Rep. Kagi represents the 32nd legislative district in Washington state House of Representatives. The 32nd Legislative District includes the city of Shoreline, part of northwest Seattle, the town of Woodway and nearby unincorporated areas of Snohomish County, south Edmonds, the city of Lynnwood, and part of Mountlake Terrace.


threeheadedtoad June 6, 2016 at 10:58 AM  

The biggest issue I have with charter schools is that it is a cop-out. If there are issues with the student's learning or behaviour, or how they are taught, then fix it in the school they go to. If the parents are not happy with their child's progress or education, then get involved. If none of those approaches are possible, then try home schooling or alternative/magnet schools. The people that I know that send their kids to charter schools tell me that its a free way for their child to get a private school education. More parents and community members need to invest in their public schools. Get involved, join the PTA or other school orgs.I get it, I really do. Some kids cant do the traditional education route. But there are other alternatives. DOnt take money away from public schools, or give some schools more leeway in the way they teach or do things. Try to fix the issues you see, instead of going around them. Things will only get worse until more parents decide to take a proactive approach to their kids education.

Anonymous,  June 6, 2016 at 11:40 AM  

Happy to hear someone is paying attention to the usefulness of Charter Schools. As long as we don't go down the "ALEC" path (https://en.wikipedia.org/wiki/American_Legislative_Exchange_Council) we will be okay. I have always been a supporter of Labor, but the stanglehold the WEA has on this state has about done me in - if they would let administrators fire incompetent and dangerous teachers they would win back some public trust.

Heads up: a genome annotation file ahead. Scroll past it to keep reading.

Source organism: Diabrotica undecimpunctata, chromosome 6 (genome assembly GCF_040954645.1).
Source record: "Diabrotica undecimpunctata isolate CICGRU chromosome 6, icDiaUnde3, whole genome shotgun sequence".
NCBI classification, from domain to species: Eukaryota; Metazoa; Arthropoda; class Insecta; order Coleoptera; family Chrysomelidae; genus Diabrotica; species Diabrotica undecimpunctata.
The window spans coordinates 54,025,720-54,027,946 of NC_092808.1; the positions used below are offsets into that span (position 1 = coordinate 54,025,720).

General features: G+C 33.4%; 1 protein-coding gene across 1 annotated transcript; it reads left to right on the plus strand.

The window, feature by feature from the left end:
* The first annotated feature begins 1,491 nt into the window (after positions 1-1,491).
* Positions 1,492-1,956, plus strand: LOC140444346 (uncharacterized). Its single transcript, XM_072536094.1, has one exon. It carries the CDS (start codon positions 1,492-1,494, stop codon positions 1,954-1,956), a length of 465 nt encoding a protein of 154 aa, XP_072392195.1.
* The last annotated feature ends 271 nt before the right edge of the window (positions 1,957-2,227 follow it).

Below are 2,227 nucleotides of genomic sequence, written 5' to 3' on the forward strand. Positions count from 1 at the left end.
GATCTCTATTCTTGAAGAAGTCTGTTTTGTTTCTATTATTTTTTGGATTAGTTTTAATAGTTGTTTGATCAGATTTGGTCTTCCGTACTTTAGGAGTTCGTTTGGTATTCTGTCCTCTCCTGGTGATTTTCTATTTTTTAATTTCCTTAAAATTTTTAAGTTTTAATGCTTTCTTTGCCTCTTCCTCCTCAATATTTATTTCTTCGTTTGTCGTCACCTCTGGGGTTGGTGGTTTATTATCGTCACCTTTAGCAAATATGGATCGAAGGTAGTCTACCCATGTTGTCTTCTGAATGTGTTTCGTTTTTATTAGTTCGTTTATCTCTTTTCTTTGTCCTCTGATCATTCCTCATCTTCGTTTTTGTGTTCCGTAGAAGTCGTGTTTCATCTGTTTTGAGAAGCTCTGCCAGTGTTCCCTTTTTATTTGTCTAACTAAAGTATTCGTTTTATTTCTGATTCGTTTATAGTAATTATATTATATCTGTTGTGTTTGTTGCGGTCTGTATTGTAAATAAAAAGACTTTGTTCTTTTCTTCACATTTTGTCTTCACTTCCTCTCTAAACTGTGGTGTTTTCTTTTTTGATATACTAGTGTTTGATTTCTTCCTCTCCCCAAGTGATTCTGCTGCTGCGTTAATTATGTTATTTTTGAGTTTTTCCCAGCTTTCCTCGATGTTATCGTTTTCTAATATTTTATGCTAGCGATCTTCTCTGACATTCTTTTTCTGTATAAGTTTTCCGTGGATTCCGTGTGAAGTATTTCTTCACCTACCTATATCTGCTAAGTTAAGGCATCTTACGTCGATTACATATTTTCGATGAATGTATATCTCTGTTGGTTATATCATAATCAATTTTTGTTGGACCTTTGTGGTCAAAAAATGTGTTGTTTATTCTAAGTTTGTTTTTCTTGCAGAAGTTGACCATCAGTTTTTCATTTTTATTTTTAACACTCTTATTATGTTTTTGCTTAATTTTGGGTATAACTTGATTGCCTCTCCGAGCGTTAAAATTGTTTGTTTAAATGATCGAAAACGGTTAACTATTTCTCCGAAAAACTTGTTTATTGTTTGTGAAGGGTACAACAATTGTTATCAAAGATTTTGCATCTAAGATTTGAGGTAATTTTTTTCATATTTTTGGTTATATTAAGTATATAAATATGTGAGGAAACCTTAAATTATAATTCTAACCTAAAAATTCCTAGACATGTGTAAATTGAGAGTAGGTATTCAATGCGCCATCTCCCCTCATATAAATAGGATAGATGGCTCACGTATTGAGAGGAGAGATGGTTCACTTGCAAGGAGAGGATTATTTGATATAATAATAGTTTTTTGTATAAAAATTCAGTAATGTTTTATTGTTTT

Anonymous,  June 6, 2016 at 7:30 PM  

If Rep Kagi doesn't see privatized charter schools as a threat to PUBLIC education, then she hasn't been paying attention. Charter schools have been around for a couple of decades now in other states, and they have proven to be less than effective in most instances. Instead they create a separate and unequal privatized system of education. In some states, like California, charters siphon away millions of dollars from school districts. While the charters can pick and choose to educate the cream of the crop, public school districts are left with higher need students. In other states, charters are white flight schools - segregating the population even more. Charters schools open and close, leaving kids and families to pick up the pieces and start over someplace else - and this is a market-based feature, not a bug. In ALL states, fraud has been rampant in charters, as the lack of public oversight and transparency allows for all kinds of financial misdeeds to remain unnoticed - google the Atlanta Latin Academy for just the latest mess. Charter schools also have bloated administrative salaries that are out of proportion with the public sector, and they are never quite honest about where all that money goes. In fact, billions of dollars have gone missing in the charter school sector.